Dementia is a common condition, affecting around 750,000 people in the UK, with numbers set to rise to one million by 2025.
It can be a highly upsetting and frustrating condition for both the sufferer and their loved ones.
This week’s column aims to help dispel some of the myths about the condition ahead of Dementia Awareness Week, which runs from July 3 – 9.
Dementia is associated with an ongoing decline of the brain and its abilities.
Symptoms include memory loss, mood changes, communication problems, difficulty controlling emotions, behaving inappropriately in social situations and personality changes.
Statistics from the Alzheimer’s Society show that one in 50 people aged between 65 and 70 suffers from dementia. This increases to one in five for the over 80s.
Other risk factors include your medical history – for example, having high blood pressure could increase the likelihood.
Your family history, diet, alcohol consumption, levels of exercise and whether you smoke could also increase your risk.
One of the main problems with dementia is that it can be very difficult to spot, especially in the early stages.
If you think that you might be suffering from dementia, speak to your GP.
There are a range of tests that can be carried out, including a review of your personal and medical history, a full assessment of your mental abilities, blood tests, CT or MRI scans and a review of any medication you are taking. The tests are carried out by your GP and specialists.
If you are worried about the memory of a loved one, seek help as soon as possible.
Make an appointment for them to see their GP. Explain that they don’t need to feel scared or embarrassed.
If they are suffering from dementia, having a diagnosis will allow them to access advice, information and support for themselves and family members.
Unfortunately there is currently no cure for dementia. It’s a condition that gets worse over time.
There are however some things you can do to help people cope better and improve their quality of life:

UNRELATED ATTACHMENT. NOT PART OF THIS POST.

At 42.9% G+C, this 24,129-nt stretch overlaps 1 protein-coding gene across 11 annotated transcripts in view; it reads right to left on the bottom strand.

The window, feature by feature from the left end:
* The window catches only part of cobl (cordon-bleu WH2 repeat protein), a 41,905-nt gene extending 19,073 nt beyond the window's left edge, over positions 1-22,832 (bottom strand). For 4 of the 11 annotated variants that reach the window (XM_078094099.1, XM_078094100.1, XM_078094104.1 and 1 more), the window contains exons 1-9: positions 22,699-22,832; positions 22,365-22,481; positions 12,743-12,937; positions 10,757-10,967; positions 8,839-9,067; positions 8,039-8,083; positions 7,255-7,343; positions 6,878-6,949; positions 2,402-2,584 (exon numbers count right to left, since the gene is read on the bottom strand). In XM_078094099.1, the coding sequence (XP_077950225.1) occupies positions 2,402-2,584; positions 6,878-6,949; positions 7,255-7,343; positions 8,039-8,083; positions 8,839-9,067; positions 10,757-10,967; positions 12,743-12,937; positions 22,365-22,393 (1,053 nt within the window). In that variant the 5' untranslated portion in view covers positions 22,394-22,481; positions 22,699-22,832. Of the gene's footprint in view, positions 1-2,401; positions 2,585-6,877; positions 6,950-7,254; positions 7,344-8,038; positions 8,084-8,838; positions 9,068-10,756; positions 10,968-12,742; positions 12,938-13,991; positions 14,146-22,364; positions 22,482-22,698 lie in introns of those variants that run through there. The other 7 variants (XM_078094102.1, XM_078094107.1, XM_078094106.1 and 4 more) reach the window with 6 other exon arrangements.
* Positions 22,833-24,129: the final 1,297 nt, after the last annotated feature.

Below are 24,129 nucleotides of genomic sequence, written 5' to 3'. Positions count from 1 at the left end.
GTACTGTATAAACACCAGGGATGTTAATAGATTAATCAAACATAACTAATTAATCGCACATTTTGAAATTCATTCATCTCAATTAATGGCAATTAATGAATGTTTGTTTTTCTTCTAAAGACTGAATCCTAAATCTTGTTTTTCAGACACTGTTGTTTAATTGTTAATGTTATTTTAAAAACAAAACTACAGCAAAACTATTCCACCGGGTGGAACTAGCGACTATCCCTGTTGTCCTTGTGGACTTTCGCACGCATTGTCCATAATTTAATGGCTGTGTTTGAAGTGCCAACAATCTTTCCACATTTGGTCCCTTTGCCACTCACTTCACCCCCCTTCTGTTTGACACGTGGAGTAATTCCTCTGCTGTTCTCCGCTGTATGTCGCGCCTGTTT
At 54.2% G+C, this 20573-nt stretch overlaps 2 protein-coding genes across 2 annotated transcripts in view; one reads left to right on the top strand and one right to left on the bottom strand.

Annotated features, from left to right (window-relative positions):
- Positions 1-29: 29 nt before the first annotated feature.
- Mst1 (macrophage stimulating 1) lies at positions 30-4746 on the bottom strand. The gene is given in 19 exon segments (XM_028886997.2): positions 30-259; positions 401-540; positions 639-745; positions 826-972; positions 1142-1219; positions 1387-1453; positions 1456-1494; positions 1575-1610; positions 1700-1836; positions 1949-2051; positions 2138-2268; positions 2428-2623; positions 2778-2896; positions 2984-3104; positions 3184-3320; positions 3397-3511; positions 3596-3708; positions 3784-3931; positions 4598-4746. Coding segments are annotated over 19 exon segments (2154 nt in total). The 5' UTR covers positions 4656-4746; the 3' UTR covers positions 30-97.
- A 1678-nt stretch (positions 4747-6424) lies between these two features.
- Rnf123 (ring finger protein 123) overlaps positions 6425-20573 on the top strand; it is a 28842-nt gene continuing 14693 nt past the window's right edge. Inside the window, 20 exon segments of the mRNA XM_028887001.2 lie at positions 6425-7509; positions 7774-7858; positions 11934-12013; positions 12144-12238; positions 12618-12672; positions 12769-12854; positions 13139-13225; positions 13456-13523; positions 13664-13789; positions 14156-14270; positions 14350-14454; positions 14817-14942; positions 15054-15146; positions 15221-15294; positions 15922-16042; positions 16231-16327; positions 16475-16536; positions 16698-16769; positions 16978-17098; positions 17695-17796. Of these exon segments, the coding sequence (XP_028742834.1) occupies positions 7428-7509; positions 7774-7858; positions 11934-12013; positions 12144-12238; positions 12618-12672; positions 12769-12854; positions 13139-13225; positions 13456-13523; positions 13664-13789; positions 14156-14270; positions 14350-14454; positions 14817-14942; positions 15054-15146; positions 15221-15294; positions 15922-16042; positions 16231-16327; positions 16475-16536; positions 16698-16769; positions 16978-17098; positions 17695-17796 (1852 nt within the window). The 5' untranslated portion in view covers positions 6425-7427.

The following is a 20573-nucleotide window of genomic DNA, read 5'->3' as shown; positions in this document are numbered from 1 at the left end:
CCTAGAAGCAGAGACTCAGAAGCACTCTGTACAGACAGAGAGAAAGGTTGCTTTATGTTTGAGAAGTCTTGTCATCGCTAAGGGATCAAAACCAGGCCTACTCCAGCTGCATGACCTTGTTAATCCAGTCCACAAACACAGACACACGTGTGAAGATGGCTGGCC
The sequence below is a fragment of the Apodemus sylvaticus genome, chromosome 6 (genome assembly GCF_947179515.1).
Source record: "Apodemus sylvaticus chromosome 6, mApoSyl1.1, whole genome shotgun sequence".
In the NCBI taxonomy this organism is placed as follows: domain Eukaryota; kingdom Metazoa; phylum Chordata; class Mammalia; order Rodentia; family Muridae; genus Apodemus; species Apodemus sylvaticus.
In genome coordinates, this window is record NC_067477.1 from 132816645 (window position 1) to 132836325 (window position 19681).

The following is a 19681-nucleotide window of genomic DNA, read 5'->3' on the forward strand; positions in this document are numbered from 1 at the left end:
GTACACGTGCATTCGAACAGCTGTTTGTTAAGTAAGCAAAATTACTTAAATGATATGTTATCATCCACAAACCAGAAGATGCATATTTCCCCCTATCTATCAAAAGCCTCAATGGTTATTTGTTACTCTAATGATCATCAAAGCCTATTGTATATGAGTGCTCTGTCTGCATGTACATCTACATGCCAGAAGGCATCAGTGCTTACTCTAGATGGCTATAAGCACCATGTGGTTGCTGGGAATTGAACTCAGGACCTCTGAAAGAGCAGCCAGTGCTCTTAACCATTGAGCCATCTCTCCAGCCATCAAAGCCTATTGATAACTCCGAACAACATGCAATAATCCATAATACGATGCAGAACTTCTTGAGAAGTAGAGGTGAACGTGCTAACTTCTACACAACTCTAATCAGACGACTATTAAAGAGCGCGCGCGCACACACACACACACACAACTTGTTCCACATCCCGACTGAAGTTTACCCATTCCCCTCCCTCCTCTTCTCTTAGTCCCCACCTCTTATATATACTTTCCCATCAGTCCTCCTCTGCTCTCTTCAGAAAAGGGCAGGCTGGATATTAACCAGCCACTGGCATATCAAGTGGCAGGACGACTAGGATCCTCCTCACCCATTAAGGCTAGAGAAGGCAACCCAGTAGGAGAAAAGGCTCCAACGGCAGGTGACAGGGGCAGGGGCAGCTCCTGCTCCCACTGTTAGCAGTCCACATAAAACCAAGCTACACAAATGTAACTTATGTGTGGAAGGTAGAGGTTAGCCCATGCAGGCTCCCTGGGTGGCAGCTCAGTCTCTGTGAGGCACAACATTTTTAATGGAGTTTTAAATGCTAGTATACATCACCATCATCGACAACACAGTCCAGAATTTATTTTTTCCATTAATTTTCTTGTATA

· Encourage them to keep a diary and write down things they need to remember.
· Pin a weekly timetable somewhere obvious,
· Tell them to put keys in an obvious place, such as in a bowl next to the door,
· Have a newspaper delivered every day to remind them of the date and the day,
· Label cupboards and drawers so they know where everything is,
· Make sure they have a list of useful telephone numbers by the phone,
· Write reminders – for example try putting a note on the door so that they don’t forget to take their keys,
· Programme people’s names and numbers into their phone with a little description to remind them who those people are,
· Install safety devices such as gas detectors and smoke alarms,
· Most importantly, remember that advice and support is available for sufferers and their loved ones. Nobody needs to cope on their own.
There are currently no ways to stop yourself from getting dementia but there are a few things that you can do to lower your risk.
Living a healthy lifestyle by eating healthily, maintaining a healthy weight, doing regular exercise, if you do drink alcohol, do so in moderation, stopping smoking and checking and controlling your blood pressure could help.
It’s also important to remain as mentally and physically active as possible with a range of different activities and hobbies.
Try reading, writing for pleasure, learning a foreign language or a musical instrument or take up a sport like tennis, golf, swimming or walking.
For more information, visit nhs.uk/Conditions/Dementia/Pages/Introduction.aspx. For support and advice, see alzheimers.org.uk